Assuming that the facts are accurate and truthful, and that Mr. Childs and Dr. Okay are indeed qualified to perform the services they list, there is nothing wrong with these notices. Any information that might be of interest to a consumer, including facility in speaking a foreign language, application of special techniques (e.g., behavioral treatment of obesity, relaxation training, parent consultation, or hypnosis for habit control), convenience of office location, availability of evening or weekend hours, or other helpful facts would be permissible. One must be careful not to mix facts that may be misleading, however. Some psychological services (e.g., child custody evaluations or other forensic services) may not be covered by health insurance. Therefore, if Mr. Childs were to note that his practice involves only child custody work, he should not simultaneously mention that he accepts health insurance without caveats about coverage. To do so might mislead readers into thinking that his services will be covered by insurance. Likewise, if Mr. Childs has no more room for low-fee clients in his practice, then he should drop the reference to a sliding fee scale. It is true that such matters can be dealt with in a first session or telephone consultation, but to leave a false impression in the advertisement is inappropriate, even if the situation is later remedied with no harm to the client.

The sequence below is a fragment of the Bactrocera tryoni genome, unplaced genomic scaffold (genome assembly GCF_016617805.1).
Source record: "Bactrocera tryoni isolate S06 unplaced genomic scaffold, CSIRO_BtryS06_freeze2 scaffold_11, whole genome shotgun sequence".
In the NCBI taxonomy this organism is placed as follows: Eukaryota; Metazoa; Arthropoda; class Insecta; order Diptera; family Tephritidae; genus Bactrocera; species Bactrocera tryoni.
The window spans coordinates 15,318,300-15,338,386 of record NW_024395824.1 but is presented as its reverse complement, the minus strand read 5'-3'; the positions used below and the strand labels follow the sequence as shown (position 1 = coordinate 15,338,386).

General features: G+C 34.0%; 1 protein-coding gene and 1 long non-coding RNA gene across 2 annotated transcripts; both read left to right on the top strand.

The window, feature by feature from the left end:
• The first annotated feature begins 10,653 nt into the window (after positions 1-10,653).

If a psychotherapist does intend to advertise in any way, we recommend several precautionary steps:

We know of instances in which clinicians, anxious to take advantage of liberalized advertising policies, hired public relations firms. All were unhappy with the flashy packages created for them, but had to pay the high fees anyway.

From Yellow Pages to the Web